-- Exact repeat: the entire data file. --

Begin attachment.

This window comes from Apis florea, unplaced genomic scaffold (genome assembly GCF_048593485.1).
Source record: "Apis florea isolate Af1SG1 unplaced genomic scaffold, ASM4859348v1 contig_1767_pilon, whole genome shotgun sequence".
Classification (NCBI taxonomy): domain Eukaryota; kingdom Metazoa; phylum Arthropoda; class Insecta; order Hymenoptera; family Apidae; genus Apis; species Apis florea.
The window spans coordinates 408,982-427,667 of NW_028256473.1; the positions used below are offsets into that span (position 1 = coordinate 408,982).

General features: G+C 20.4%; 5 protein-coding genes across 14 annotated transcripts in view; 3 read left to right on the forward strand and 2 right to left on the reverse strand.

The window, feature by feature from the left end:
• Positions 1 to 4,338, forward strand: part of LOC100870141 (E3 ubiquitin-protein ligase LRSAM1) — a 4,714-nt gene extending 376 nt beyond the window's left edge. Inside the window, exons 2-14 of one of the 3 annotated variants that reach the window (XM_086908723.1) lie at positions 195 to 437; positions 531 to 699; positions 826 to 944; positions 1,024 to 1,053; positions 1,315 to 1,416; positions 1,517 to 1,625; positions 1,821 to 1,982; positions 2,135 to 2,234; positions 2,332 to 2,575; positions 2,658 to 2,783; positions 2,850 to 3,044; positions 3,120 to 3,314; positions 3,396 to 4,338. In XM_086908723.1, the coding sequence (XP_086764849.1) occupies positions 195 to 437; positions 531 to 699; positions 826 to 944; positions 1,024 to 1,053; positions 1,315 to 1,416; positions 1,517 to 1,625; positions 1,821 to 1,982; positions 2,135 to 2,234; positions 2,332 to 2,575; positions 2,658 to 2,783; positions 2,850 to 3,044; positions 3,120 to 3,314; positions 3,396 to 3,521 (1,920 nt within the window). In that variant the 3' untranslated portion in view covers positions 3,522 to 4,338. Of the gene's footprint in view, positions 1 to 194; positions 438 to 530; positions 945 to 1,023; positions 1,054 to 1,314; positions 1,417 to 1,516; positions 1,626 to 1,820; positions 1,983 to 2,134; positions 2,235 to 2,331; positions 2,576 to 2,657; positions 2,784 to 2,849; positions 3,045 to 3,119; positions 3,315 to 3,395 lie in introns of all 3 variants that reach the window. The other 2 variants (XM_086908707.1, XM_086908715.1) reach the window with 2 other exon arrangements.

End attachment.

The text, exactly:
This window comes from Apis florea, unplaced genomic scaffold (genome assembly GCF_048593485.1).
Source record: "Apis florea isolate Af1SG1 unplaced genomic scaffold, ASM4859348v1 contig_1767_pilon, whole genome shotgun sequence".
Classification (NCBI taxonomy): domain Eukaryota; kingdom Metazoa; phylum Arthropoda; class Insecta; order Hymenoptera; family Apidae; genus Apis; species Apis florea.
The window spans coordinates 408,982-427,667 of NW_028256473.1; the positions used below are offsets into that span (position 1 = coordinate 408,982).

General features: G+C 20.4%; 5 protein-coding genes across 14 annotated transcripts in view; 3 read left to right on the forward strand and 2 right to left on the reverse strand.

The window, feature by feature from the left end:
• Positions 1 to 4,338, forward strand: part of LOC100870141 (E3 ubiquitin-protein ligase LRSAM1) — a 4,714-nt gene extending 376 nt beyond the window's left edge. Inside the window, exons 2-14 of one of the 3 annotated variants that reach the window (XM_086908723.1) lie at positions 195 to 437; positions 531 to 699; positions 826 to 944; positions 1,024 to 1,053; positions 1,315 to 1,416; positions 1,517 to 1,625; positions 1,821 to 1,982; positions 2,135 to 2,234; positions 2,332 to 2,575; positions 2,658 to 2,783; positions 2,850 to 3,044; positions 3,120 to 3,314; positions 3,396 to 4,338. In XM_086908723.1, the coding sequence (XP_086764849.1) occupies positions 195 to 437; positions 531 to 699; positions 826 to 944; positions 1,024 to 1,053; positions 1,315 to 1,416; positions 1,517 to 1,625; positions 1,821 to 1,982; positions 2,135 to 2,234; positions 2,332 to 2,575; positions 2,658 to 2,783; positions 2,850 to 3,044; positions 3,120 to 3,314; positions 3,396 to 3,521 (1,920 nt within the window). In that variant the 3' untranslated portion in view covers positions 3,522 to 4,338. Of the gene's footprint in view, positions 1 to 194; positions 438 to 530; positions 945 to 1,023; positions 1,054 to 1,314; positions 1,417 to 1,516; positions 1,626 to 1,820; positions 1,983 to 2,134; positions 2,235 to 2,331; positions 2,576 to 2,657; positions 2,784 to 2,849; positions 3,045 to 3,119; positions 3,315 to 3,395 lie in introns of all 3 variants that reach the window. The other 2 variants (XM_086908707.1, XM_086908715.1) reach the window with 2 other exon arrangements.